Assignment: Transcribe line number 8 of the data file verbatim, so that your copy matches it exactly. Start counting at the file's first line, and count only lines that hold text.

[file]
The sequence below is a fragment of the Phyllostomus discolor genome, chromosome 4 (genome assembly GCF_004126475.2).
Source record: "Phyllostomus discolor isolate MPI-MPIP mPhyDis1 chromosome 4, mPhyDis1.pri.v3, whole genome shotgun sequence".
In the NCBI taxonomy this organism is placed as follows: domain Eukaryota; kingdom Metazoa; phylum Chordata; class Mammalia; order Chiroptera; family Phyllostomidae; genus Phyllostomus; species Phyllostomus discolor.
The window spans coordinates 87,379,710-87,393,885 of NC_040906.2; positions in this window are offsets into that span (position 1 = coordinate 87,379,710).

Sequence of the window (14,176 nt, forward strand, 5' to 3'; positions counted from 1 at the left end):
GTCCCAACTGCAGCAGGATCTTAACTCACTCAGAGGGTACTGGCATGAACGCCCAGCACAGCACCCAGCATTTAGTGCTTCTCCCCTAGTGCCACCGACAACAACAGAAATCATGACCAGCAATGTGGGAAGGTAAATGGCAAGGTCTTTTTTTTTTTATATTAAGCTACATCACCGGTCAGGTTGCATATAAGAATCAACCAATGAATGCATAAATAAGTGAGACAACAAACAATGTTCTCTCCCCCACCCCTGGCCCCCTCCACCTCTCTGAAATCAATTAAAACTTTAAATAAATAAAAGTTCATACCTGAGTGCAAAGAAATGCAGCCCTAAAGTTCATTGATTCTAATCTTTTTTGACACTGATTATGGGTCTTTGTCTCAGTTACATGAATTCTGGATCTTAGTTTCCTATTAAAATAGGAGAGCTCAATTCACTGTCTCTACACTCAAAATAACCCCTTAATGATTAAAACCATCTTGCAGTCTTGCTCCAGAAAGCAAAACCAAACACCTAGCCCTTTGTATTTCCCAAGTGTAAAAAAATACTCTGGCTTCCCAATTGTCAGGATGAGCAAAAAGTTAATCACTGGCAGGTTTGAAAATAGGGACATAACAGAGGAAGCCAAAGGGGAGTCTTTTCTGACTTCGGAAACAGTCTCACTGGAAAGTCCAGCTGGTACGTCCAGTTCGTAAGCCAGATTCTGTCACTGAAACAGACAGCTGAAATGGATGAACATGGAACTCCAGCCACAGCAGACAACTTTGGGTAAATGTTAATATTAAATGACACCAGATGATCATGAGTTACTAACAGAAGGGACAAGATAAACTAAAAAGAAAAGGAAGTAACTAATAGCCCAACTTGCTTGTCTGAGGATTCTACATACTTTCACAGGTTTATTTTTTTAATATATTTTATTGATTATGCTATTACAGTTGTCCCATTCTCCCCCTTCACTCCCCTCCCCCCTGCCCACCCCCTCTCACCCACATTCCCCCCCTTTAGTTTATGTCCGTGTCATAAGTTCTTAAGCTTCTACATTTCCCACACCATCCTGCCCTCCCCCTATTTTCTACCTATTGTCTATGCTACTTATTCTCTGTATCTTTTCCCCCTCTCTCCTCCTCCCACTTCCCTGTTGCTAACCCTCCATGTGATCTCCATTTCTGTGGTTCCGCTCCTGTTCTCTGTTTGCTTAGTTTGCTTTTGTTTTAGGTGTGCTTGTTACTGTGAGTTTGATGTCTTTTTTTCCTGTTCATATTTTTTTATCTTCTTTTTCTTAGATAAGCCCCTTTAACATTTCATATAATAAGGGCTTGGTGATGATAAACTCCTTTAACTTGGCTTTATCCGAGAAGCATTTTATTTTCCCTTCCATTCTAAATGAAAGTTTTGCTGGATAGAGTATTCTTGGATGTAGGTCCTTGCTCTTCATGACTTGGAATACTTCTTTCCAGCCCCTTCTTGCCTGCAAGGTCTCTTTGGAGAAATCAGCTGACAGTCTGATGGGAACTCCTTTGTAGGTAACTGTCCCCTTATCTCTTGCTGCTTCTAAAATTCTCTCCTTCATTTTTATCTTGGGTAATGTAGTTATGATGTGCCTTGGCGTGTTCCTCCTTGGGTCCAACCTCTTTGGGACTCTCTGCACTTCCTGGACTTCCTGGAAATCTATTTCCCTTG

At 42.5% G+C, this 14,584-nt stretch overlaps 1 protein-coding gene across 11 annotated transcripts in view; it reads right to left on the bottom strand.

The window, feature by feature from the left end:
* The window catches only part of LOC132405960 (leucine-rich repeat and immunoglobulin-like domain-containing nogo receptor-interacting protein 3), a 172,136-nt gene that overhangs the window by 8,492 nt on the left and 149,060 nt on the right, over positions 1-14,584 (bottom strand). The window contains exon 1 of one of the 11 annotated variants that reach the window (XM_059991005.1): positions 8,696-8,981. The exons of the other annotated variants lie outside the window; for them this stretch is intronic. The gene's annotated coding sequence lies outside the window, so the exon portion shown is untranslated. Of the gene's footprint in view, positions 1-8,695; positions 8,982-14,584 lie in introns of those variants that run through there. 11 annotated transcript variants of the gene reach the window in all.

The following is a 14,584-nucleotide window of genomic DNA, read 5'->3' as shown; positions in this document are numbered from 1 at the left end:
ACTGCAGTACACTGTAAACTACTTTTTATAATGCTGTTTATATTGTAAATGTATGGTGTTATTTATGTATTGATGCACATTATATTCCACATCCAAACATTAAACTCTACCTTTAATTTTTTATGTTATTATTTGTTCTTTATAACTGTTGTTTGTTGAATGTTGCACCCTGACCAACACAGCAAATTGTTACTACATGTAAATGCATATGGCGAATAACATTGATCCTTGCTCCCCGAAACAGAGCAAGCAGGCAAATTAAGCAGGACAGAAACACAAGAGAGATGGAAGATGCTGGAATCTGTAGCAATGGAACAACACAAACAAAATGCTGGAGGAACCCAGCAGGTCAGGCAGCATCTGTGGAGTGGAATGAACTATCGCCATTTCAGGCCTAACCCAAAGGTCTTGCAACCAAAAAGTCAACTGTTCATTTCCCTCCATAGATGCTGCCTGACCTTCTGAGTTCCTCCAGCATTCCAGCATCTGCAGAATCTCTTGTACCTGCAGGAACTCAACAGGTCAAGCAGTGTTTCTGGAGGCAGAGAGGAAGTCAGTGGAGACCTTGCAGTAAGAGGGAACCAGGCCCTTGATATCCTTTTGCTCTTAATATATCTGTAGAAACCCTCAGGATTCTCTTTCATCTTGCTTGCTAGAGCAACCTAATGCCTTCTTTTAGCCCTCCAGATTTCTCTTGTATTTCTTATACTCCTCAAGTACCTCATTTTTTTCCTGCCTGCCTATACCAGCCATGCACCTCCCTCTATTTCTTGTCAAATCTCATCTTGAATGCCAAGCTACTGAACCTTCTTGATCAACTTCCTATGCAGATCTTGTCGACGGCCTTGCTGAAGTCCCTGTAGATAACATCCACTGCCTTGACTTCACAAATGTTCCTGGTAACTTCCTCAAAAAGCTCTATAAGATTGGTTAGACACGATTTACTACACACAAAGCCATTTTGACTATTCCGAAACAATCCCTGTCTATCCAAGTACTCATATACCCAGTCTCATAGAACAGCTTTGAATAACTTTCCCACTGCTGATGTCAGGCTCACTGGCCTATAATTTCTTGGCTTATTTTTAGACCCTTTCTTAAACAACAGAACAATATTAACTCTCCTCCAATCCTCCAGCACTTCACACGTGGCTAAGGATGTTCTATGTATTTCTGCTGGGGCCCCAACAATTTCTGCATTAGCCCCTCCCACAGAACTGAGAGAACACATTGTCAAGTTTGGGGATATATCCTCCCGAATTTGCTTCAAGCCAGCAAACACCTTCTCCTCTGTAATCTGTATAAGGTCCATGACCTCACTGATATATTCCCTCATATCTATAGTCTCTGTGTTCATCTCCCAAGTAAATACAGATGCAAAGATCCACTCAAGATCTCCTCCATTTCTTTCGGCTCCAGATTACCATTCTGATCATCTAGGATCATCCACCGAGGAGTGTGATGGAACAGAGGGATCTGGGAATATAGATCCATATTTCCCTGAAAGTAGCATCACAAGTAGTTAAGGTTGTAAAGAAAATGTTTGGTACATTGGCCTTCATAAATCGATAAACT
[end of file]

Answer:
The window, feature by feature from the left end: